Teenage and Young Adult Caregivers: Financial Help is Available

By: Georgia Free

Being a caregiver is not an easy role for anyone to take on, but the realities of caregiving can be especially tough on young people.

It is estimated that around 235,000 Australians aged 12-25 hold some form of a caring role for a loved one – tasked with roles beyond their years and, often, deferring education or employment to do so.

The Young Carer Bursary Program offers $3000 grants to young people to ease financial burden and assist with further education.

A 2022 recipient of the grant, Lucas Westbury, spoke in an interview about his life as a young caregiver and how he’s been helped by the grant.

Becoming a Carer

Lucas, 18, had just started high school when his mother escaped from a physically abusive relationship. After she developed depression, PTSD and frequent chronic migraines, Lucas found himself as the primary caregiver for her and his older brother Jacob, who has autism.  

On the days where Lucas is the primary caregiver, he gets up early, feeds the pets and helps Jacob with his morning routine. Although Jacob is mostly independent, Lucas needs to remind him to do certain tasks.  

“I have to get Jacob out of bed and get him ready for work,” Lucas said. “It’s the little things that come by basic instinct to us… like taking medication or having a shower, I need to remind him,” Lucas said.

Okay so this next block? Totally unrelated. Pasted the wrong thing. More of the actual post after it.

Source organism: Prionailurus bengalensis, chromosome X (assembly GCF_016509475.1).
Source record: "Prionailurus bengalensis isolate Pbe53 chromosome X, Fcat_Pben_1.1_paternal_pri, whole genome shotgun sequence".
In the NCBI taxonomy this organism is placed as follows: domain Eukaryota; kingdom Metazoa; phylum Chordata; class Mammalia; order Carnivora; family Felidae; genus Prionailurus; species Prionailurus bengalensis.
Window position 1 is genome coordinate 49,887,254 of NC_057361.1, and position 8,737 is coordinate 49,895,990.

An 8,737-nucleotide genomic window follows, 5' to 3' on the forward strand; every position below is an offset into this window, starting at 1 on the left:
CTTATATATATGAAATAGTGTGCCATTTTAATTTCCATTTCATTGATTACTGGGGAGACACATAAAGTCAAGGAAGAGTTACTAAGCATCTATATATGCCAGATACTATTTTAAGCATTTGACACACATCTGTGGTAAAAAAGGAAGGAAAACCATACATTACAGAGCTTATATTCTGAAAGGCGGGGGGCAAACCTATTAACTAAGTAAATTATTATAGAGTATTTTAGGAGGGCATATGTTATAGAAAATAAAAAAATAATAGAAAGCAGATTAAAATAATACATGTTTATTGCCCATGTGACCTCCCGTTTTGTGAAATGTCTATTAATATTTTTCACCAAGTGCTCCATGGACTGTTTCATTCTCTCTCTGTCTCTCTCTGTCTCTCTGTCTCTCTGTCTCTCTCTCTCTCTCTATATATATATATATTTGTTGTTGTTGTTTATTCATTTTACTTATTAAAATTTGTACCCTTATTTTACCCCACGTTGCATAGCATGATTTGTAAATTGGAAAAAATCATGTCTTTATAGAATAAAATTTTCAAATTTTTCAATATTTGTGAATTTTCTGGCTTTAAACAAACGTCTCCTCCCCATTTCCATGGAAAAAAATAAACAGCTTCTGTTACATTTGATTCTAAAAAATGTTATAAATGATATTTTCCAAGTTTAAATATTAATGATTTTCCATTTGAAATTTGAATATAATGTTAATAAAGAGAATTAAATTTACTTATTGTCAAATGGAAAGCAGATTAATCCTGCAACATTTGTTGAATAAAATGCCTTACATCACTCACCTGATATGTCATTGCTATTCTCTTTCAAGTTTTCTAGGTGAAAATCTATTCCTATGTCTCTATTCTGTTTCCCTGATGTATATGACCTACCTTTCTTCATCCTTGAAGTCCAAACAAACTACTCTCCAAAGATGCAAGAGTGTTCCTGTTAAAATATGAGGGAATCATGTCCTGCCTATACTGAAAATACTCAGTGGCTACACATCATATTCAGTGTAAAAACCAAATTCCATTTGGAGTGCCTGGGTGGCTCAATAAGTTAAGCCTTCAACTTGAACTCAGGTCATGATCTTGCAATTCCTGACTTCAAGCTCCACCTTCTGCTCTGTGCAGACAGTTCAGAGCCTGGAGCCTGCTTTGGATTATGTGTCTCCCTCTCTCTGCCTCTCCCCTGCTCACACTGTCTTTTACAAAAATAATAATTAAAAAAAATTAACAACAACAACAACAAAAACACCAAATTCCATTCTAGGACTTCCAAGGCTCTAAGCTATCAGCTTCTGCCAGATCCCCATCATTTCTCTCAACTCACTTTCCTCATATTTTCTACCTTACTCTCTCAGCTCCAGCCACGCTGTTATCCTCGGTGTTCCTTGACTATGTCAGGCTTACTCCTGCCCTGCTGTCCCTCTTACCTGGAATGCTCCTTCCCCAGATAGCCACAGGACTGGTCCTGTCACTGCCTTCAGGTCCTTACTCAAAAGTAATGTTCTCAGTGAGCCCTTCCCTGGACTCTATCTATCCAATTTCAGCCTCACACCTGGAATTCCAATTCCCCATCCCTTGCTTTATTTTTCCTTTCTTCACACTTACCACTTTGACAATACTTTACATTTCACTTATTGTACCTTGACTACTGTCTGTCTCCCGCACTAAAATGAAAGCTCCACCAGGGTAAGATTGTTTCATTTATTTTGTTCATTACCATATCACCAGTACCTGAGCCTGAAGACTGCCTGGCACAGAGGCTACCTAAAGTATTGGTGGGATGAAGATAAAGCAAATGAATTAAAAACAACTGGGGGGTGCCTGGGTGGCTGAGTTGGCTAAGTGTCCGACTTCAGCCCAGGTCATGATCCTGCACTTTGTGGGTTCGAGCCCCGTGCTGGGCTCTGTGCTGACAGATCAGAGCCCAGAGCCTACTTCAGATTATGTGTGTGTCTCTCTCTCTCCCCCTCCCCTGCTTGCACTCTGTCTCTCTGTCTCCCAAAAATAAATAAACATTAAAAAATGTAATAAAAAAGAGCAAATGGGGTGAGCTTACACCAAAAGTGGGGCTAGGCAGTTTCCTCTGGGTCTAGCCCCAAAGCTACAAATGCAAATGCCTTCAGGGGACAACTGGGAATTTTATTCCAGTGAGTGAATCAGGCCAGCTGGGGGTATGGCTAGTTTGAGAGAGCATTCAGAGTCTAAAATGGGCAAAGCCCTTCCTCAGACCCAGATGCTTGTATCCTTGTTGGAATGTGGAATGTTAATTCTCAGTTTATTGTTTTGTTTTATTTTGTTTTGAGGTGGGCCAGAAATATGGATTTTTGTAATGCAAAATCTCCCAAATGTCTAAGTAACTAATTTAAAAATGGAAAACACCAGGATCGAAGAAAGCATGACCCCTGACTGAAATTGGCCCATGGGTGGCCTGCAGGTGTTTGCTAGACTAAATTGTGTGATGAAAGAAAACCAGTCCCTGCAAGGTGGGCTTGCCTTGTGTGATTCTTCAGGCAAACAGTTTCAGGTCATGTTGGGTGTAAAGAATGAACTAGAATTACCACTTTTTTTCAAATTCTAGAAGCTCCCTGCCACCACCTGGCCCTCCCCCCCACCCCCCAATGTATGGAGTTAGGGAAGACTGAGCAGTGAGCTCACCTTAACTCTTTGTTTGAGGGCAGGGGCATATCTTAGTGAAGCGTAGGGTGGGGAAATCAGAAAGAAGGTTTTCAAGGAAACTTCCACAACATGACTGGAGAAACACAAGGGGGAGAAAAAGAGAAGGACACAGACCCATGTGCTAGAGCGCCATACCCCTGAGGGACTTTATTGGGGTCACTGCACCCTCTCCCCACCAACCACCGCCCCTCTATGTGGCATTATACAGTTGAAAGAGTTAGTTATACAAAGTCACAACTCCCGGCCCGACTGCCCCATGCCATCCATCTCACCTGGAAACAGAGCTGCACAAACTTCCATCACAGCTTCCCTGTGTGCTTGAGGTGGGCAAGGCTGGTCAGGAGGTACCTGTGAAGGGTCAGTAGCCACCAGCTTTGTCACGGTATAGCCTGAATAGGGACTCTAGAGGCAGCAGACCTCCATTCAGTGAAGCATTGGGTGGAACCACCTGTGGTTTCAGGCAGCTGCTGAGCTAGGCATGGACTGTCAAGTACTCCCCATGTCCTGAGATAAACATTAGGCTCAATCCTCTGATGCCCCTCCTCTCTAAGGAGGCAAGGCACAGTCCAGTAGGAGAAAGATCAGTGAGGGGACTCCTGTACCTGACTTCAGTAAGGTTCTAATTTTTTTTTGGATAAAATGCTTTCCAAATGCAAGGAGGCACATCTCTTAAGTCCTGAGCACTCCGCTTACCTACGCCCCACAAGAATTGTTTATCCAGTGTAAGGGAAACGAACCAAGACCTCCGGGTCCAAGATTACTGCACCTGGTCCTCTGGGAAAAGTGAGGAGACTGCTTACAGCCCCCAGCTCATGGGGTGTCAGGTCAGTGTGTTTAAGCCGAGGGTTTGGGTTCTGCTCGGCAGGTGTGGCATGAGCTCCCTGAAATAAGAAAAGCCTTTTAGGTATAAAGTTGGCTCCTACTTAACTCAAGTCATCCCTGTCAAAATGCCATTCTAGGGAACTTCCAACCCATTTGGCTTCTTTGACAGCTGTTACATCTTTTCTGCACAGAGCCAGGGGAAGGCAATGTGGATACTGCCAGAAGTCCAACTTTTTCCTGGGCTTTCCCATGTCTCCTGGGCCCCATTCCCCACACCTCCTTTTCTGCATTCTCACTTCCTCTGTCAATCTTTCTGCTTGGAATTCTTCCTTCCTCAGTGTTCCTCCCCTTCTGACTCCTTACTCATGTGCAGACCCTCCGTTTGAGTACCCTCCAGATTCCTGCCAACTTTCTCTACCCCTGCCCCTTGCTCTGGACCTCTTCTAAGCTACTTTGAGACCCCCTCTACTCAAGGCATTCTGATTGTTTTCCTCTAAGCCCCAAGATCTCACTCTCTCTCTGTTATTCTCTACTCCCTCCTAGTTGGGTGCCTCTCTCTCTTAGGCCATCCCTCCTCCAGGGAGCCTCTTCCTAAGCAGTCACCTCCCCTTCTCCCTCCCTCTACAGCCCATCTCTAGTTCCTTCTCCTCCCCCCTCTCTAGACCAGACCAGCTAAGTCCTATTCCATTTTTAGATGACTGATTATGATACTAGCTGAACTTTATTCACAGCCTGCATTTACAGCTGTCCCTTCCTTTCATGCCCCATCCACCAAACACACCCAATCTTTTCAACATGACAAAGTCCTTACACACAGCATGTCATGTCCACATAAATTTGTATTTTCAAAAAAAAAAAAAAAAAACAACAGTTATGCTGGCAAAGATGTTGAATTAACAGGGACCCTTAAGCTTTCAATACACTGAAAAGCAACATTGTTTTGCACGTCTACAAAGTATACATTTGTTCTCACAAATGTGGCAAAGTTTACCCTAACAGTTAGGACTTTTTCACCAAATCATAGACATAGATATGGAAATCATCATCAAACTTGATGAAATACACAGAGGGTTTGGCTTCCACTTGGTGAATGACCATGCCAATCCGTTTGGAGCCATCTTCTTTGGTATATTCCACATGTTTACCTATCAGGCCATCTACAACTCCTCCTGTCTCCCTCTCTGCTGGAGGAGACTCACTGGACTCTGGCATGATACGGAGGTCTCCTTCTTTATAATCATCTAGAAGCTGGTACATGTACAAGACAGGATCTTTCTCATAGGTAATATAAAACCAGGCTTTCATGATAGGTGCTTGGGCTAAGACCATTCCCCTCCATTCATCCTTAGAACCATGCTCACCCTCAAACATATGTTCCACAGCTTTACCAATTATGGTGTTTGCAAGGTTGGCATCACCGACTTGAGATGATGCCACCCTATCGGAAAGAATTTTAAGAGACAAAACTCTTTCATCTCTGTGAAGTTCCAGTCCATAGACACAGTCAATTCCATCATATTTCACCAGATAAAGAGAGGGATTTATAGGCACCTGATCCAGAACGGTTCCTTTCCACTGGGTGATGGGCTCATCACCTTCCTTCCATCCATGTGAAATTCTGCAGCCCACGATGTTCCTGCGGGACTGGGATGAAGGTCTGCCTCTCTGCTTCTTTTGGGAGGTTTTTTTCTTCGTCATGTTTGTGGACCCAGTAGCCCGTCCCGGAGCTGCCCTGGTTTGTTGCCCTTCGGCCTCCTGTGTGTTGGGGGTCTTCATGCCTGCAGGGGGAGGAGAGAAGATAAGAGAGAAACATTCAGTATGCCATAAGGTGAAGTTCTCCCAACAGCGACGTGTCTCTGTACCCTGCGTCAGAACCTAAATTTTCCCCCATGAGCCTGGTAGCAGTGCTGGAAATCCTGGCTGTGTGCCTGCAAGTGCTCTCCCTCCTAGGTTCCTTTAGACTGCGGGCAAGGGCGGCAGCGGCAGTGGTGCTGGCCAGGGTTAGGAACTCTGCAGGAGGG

Helped by the Young Carer Bursary

Due to his additional responsibilities, Lucas needed flexible study options to continue his education, which he was able to achieve through the Young Carer Bursary Program. Funded by the Federal Government, the Young Carer Bursary offers 1000 grants each year, valued at $3000, to carers aged between 12 and 25 years.  

Lucas received a grant this year, which enabled him to complete a Certificate III in IT.  

“It’s let me continue to study full-time at home while also caring for my family,” he said.

“[The grant has] let me continue to study full-time at home while also caring for my family.”  

Lucas is currently looking for further study options, in order to secure his first full-time job to support his family.  

A Rewarding Role

Despite the additional mental load, Lucas said he is used to it – and actually finds caregiving rewarding.  

“The most rewarding part is the person that it’s made me into,” he said. “Being a carer has taught me to be patient with everyone.”  

Applications for The Young Carer Bursary Program are now open at the Young Carers Network website.


Article supplied with thanks to Hope Media.

About the Author: Georgia is a broadcaster and writer from Sydney, Australia.

Feature image: Photo by Mimi Thian on Unsplash  

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